The evidence plaintiff now provides before this court was not available to plaintiff on February 24, 2005, when the ALJ issued his decision. Accordingly, it clearly constitutes “new” evidence. Next, we consider the issue of materiality. To be “material,” the evidence must be relevant to claimant’s condition for the time period for which benefits were denied. See Williams v. Sullivan, 905 F.2d 214, 216 (8th Cir. 1990). Thus, to qualify as “material,” the additional evidence must not merely detail after-acquired conditions or post-decision deterioration of a pre- existing condition. See Jones v. Callahan, 122 F.3d 1148" date_filed="1997-09-09" court="8th Cir." case_name="54 Soc.Sec.Rep.Ser. 104 v. John Callahan 1">122 F.3d 1148, 1154 (8th Cir. 1997) (holding immaterial evidence detailing a single incident occurring after decision and noting proper remedy for post-ALJ deterioration is a new application).

Accordingly, we find that remand is appropriate for consideration of the additional medical evidence, as this evidence appears to indicate that plaintiff’s impairments impose limitations that were more severe during the time period in question than the evidence before the ALJ indicated. See Geigle v. Sullivan , 961 F.2d 1395" date_filed="1992-04-23" court="8th Cir." case_name="Madelyn C. GEIGLE, Appellant, v. Louis W. SULLIVAN, M.D., Secretary of Health and Human Services, Appellee">961 F.2d 1395, 1396-1397 (8th Cir. 1992). At the very least, this new and material evidence, when considered by the undersigned, causes the court to believe there is a reasonable likelihood it would have changed the Commissioner’s decision. Woolf, 3 F.3d 1210" date_filed="1993-09-07" court="8th Cir." case_name="Glenna R. WOOLF, Appellant, v. Donna E. SHALALA, Secretary of Health and Human Services, Appellee">3 F.3d at 1215. Therefore, on remand, the ALJ is directed to properly consider this evidence.

On remand, the ALJ is also directed to consider all of plaintiff’s impairments in combination. In evaluating claims for disability, the Commissioner is directed to consider plaintiff’s impairments, singularly and in combination, and then determine whether plaintiff’s combination of impairments meets or equals an impairment listed in the Listing of Impairments in Appendix 1, Subpart P, 20 C.F.R. Part 404, and whether the combination of impairments prevents the claimant from doing her PRW. See 20 C.F.R. §404.1520(a)-(g).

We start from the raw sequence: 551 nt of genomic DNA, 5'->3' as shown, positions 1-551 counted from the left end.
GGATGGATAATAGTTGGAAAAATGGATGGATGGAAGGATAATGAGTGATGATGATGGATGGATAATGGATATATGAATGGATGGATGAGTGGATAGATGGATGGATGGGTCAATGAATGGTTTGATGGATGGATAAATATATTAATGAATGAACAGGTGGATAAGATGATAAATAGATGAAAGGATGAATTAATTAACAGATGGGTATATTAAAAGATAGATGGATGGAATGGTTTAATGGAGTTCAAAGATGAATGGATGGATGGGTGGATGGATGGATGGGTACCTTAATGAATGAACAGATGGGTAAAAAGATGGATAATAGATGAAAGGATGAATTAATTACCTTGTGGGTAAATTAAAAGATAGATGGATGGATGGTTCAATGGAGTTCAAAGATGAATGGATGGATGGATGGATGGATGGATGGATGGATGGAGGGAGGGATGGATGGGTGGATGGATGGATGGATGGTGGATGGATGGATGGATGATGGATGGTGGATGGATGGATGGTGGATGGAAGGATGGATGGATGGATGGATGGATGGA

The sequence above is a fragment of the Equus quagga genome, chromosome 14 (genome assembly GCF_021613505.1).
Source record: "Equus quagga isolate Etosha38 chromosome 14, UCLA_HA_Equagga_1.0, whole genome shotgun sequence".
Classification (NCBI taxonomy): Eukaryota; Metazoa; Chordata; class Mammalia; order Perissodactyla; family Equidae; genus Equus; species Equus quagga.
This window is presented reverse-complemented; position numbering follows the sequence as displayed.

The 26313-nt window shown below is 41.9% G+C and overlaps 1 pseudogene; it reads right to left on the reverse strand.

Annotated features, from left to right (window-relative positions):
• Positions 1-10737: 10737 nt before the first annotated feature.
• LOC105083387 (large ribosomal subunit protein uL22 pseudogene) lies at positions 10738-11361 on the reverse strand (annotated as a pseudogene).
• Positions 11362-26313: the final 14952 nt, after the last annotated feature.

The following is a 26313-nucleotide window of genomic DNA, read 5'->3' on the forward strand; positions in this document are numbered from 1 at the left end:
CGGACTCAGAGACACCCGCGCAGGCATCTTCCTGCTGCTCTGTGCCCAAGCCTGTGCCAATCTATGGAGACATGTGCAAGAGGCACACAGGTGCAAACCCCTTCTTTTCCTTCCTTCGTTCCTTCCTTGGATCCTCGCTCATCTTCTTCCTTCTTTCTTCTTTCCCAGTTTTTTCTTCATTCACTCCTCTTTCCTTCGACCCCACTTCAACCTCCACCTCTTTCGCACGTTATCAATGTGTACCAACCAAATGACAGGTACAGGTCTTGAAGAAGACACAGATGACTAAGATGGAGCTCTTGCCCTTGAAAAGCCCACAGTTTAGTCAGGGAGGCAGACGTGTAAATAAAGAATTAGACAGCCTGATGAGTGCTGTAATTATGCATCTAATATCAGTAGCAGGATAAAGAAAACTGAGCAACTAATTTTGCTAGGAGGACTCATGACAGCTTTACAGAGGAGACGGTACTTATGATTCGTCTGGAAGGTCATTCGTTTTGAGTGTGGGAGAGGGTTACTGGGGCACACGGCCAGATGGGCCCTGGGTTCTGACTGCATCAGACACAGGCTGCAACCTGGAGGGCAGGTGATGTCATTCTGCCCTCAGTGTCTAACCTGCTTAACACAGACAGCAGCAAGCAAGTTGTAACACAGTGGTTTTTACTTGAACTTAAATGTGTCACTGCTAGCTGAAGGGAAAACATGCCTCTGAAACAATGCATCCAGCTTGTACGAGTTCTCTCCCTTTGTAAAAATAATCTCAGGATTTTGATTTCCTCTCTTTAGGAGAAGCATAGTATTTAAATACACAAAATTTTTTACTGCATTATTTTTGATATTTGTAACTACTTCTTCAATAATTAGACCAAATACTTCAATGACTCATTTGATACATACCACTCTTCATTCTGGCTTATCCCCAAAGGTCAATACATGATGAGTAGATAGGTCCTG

In light of this new and material evidence, we further recommend that the ALJ direct interrogatories to plaintiff’s treating/examining physicians inquiring as to the exact limitations plaintiff experiences as a result of his impairments and the objective basis for their opinions so that an informed decision can be made regarding plaintiff’s ability to perform basic work activities on a sustained basis. Chitwood v. Bowen , 788 F.2d 1376" date_filed="1986-04-21" court="8th Cir." case_name="Erma CHITWOOD, Appellant, v. Otis R. BOWEN, Secretary of Health and Human Services, Appellee">788 F.2d 1376, 1378 n.1 (8th Cir. 1986); Dozier v. Heckler , 754 F.2d 274" date_filed="1985-02-06" court="8th Cir." case_name="Jean Dozier v. Margaret M. Heckler">754 F.2d 274, 276 (8th Cir. 1985).

Further, we strongly suggest that, during the proceedings on remand, plaintiff come forward with all relevant medical evidence pertaining to the impairments he initially alleged before the ALJ. We remind plaintiff that medical records which show a new impairment or a deterioration of an existing condition will not be material to his instant application. Conclusion:

Based on the foregoing, we hereby grant plaintiff’s motion to introduce new evidence and remand this case to the Commissioner for consideration of additional medical evidence pursuant to sentence six of 42 U.S.C. § 405(g).

DATED this 10th day of August 2006. /s/ Bobby E. Shepherd

HONORABLE BOBBY E. SHEPHERD

UNITED STATES MAGISTRATE JUDGE